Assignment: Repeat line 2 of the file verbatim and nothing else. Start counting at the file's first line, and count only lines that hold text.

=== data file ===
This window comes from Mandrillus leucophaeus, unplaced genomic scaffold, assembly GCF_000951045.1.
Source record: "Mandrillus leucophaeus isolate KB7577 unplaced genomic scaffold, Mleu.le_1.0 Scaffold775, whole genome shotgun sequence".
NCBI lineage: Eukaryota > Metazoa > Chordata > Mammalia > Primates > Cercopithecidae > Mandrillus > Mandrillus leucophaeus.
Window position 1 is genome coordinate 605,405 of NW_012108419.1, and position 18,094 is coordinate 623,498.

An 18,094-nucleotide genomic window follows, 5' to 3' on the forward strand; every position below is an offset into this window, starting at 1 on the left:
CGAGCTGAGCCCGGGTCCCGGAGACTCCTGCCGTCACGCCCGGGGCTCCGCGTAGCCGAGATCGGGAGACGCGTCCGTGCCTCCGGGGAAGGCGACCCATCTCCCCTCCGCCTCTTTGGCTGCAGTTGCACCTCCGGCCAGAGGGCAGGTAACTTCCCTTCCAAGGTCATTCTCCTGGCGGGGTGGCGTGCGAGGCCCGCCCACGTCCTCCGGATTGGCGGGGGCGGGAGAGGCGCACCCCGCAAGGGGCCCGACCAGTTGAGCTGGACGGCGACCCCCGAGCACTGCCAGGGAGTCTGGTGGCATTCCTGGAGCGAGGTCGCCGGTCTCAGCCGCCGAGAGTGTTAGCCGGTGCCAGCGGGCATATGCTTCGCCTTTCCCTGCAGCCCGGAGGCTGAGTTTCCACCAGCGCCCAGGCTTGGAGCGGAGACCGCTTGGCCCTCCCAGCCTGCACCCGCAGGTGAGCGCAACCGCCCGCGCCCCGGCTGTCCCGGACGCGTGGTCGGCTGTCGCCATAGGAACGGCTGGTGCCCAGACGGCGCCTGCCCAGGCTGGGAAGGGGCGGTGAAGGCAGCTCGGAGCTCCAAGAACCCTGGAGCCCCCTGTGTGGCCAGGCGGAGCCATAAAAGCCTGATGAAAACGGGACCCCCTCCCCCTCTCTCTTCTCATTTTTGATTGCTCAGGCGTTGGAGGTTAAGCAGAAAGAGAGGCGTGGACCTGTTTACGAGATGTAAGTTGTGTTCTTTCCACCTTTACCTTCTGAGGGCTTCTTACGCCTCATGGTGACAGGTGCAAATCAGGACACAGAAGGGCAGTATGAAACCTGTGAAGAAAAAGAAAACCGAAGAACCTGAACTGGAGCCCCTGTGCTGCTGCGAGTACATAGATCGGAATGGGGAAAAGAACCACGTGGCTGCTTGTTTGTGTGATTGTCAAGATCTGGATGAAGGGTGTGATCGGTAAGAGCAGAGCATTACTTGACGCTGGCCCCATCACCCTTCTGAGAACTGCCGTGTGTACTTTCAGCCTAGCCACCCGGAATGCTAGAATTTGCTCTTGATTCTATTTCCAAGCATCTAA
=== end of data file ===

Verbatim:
Source record: "Mandrillus leucophaeus isolate KB7577 unplaced genomic scaffold, Mleu.le_1.0 Scaffold775, whole genome shotgun sequence".